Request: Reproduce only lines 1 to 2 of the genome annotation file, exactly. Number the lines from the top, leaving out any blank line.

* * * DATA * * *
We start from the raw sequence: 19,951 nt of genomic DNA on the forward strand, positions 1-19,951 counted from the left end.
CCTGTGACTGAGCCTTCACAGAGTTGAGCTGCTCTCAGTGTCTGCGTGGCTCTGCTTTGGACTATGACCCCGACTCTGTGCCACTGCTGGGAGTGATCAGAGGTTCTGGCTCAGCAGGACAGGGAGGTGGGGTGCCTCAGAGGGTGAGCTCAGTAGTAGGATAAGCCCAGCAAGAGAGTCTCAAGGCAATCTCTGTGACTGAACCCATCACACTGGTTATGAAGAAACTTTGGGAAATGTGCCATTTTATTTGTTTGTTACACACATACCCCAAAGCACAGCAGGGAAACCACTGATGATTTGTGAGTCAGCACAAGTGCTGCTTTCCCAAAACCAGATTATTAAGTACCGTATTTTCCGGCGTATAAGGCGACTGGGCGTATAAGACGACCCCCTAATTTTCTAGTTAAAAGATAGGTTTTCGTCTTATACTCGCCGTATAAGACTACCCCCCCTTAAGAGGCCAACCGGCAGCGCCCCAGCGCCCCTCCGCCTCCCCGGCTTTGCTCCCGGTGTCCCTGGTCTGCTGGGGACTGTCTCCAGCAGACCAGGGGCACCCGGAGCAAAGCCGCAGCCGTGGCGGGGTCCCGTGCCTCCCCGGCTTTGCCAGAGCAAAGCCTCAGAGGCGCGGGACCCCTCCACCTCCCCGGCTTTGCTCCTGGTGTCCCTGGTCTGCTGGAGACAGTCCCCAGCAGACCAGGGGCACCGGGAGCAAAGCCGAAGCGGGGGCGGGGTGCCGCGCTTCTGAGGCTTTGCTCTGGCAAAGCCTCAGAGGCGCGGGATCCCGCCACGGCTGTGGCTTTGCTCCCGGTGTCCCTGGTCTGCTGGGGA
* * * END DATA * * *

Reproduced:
We start from the raw sequence: 19,951 nt of genomic DNA on the forward strand, positions 1-19,951 counted from the left end.
CCTGTGACTGAGCCTTCACAGAGTTGAGCTGCTCTCAGTGTCTGCGTGGCTCTGCTTTGGACTATGACCCCGACTCTGTGCCACTGCTGGGAGTGATCAGAGGTTCTGGCTCAGCAGGACAGGGAGGTGGGGTGCCTCAGAGGGTGAGCTCAGTAGTAGGATAAGCCCAGCAAGAGAGTCTCAAGGCAATCTCTGTGACTGAACCCATCACACTGGTTATGAAGAAACTTTGGGAAATGTGCCATTTTATTTGTTTGTTACACACATACCCCAAAGCACAGCAGGGAAACCACTGATGATTTGTGAGTCAGCACAAGTGCTGCTTTCCCAAAACCAGATTATTAAGTACCGTATTTTCCGGCGTATAAGGCGACTGGGCGTATAAGACGACCCCCTAATTTTCTAGTTAAAAGATAGGTTTTCGTCTTATACTCGCCGTATAAGACTACCCCCCCTTAAGAGGCCAACCGGCAGCGCCCCAGCGCCCCTCCGCCTCCCCGGCTTTGCTCCCGGTGTCCCTGGTCTGCTGGGGACTGTCTCCAGCAGACCAGGGGCACCCGGAGCAAAGCCGCAGCCGTGGCGGGGTCCCGTGCCTCCCCGGCTTTGCCAGAGCAAAGCCTCAGAGGCGCGGGACCCCTCCACCTCCCCGGCTTTGCTCCTGGTGTCCCTGGTCTGCTGGAGACAGTCCCCAGCAGACCAGGGGCACCGGGAGCAAAGCCGAAGCGGGGGCGGGGTGCCGCGCTTCTGAGGCTTTGCTCTGGCAAAGCCTCAGAGGCGCGGGATCCCGCCACGGCTGTGGCTTTGCTCCCGGTGTCCCTGGTCTGCTGGGGA